This roundup, curated by ReThink Media, looks at how the media is talking about drone warfare (and related topics) and what stories are being told.

With little transparency from governments on this topic, this roundup aims to be as comprehensive as possible, identifying breaking news, trends, developing stories, or interesting narratives. Rethink Media also use media coverage to compile a snapshot of strikes each week. The short version can be read here.

US launches more strikes in Syria
The US-led military coalition in Syria launched strikes on January 4th targeting sites officials said were being used to prepare attacks against US troops. A Pentagon spokesperson said the strikes successfully destroyed seven short-range rocket sites that they were targeting.
It’s unclear how the US-led coalition destroyed the sites but the Pentagon said it did not use airstrikes to do so.
About 900 US troops remain stationed in Syria despite the official end of the US-led coalition’s combat mission against ISIS.
The strikes came days after the US military shot down armed drones approaching US troops in two separate incidents in Iraq. Those attacks correlated with the two-year anniversary of the US drone assassination of Iranian General Qasem Soleimani. [CNN/ Barbara Starr and Oren Liebermann] [AP][Reuters]
On January 5th, US troops in Iraq and Syria also came under attacks from rocket fire. No casualties were reported. US officials blamed Wednesday’s attack in Syria on Iranian-aligned militias. [Radio Free Europe] [Stars and Stripes/ Corey Dickstein] [Al Monitor/ Shelly Kittleson] [Washington Post/ Alex Horton]

A Dam in Syria Was on a ‘No-Strike List.’ The US Bombed it Anyway
In March 2017, US forces bombed a major dam in Syria despite warnings that doing so could cause catastrophic damage to the area and kill tens of thousands of people, the New York Times revealed.
A major catastrophe was only averted because of the frenzied, heroic efforts of dam workers, unprecedented cooperation between the warring parties, and sheer luck: a massive, 2,000-pound US bomb penetrated five-floors of the dam but failed to explode.
Later, three of those workers who had rushed to help save the dam were killed in a US drone strike while trying to return to their homes. Their deaths have never been acknowledged by the US government.
US military leadership was well-aware of the risks of destroying the dam and had placed it on the “no-strike list.” But a top-secret special forces group, Task Force 9, was able to circumvent military procedures and order the strike without the approval of Pentagon leadership.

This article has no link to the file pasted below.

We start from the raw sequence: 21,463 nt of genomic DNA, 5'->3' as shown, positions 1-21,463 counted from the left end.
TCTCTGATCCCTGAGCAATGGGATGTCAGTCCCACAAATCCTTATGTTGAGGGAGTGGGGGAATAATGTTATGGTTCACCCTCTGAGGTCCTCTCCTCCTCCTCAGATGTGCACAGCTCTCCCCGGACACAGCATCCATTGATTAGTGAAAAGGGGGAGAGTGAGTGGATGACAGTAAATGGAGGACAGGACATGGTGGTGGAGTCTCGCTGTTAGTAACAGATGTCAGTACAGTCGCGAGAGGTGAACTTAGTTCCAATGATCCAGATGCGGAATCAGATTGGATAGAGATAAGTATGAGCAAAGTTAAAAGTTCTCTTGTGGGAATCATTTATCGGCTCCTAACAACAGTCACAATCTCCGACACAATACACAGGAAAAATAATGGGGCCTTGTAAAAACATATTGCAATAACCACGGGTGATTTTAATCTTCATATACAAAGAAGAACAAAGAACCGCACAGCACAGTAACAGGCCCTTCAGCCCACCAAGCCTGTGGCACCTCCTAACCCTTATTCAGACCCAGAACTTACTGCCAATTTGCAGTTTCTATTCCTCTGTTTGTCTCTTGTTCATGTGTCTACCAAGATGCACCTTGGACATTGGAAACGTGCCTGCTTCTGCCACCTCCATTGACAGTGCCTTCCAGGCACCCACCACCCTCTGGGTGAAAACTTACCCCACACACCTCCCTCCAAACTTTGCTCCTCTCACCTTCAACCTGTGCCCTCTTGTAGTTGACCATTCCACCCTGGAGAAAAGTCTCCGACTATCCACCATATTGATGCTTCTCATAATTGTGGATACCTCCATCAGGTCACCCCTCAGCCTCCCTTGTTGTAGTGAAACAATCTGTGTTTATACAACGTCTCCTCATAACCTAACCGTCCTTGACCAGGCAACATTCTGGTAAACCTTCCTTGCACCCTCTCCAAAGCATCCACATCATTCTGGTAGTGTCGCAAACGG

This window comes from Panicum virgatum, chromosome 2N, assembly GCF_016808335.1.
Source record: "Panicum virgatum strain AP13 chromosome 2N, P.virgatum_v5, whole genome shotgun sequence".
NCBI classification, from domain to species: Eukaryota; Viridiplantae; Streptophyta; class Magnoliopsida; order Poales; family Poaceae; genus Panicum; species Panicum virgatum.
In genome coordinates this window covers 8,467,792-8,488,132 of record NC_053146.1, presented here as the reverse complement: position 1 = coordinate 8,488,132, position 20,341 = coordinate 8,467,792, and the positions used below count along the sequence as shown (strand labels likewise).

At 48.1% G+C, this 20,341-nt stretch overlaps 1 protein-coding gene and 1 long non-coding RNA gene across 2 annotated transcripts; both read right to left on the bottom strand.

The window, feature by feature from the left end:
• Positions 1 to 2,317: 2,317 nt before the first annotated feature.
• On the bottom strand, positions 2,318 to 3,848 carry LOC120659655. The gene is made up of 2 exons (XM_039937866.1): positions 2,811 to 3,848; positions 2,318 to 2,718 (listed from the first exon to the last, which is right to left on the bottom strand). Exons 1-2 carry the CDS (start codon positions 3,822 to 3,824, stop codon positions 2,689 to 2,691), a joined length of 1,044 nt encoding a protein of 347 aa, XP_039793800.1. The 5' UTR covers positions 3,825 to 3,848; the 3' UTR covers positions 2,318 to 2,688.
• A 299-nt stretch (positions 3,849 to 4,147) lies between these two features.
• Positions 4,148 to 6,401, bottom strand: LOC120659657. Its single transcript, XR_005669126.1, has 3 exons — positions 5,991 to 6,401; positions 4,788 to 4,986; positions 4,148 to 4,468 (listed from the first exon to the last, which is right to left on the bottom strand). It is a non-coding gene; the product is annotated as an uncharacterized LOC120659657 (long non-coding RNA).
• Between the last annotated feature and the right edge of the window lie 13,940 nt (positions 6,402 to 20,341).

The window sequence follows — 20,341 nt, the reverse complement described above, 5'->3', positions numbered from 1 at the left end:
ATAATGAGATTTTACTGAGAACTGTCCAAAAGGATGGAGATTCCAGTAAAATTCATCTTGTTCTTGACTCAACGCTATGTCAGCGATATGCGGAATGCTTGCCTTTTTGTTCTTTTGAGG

Previous reporting from the New York Times showed that Task Force 9 routinely floated rules designed to protect civilians and civilian infrastructure, resulting in dozens of strikes that killed Syrian civilians.
Initially, the military denied US involvement in the strikes at all, attributing the allegations to “crazy reporting.” But in response to renewed questions from the Times, a spokesperson acknowledged that the US did in fact strike the dam, but claimed that the strikes did not pose a risk of causing significant structural damage.
The strikes did, in fact, cause massive structural damage to the dam’s main control center, forcing workers to scramble to manually raise the gates with a crane to prevent rising water from crashing over the dam and flooding thousands of people below.
Nobody within the US military has been disciplined or held accountable for the strike. [New York Times/ Dave Philipps, Azmat Khan and Eric Schmitt]

Pentagon announces new civilian protection measures
Defense Secretary Lloyd Austin on Thursday announced a series of new measures aimed at improving the military’s ability to investigate and prevent civilian deaths caused by US operations.
The announcement comes after the Aug. 29 Kabul drone strike and a series of major New York Times investigations put a spotlight on the military’s systemic failures to protect civilians.
Austin laid out a timeline for the creation of a standardized reporting process for civilian harm incidents, a comprehensive department-wide civilian protection policy, and a new “civilian protection center of excellence.”
The announcement provided few details on the new policies and did not state whether the military will begin to investigate civilian harm on the ground – a step NGOs consider crucial.
“The fact that civilian harm is being recognized as a priority at the highest levels of the department is a positive and welcome step,” the Center for Civilians in Conflict’s Annie Shiel told the New York Times.  “But the impact will depend entirely on results.”
The announcement also came on the same day that the RAND corporation published a report that found “considerable weaknesses” in the Pentagon’s approach to evaluating reports of civilian deaths and implementing lessons learned. [New York Times/ Eric Schmitt, Charlie Savage and Azmat Khan] [AP]
Tweet: “This is the result of YEARS of NGO + progressive Hill staff organizing to hold DoD to account for continuously evading oversight over civilian harm in our #endlesswars. As Annie [Shiel] says, it will be key to watch the results, as well as how much power/who’s put in charge to lead.” [Twitter/ Kate Kizer]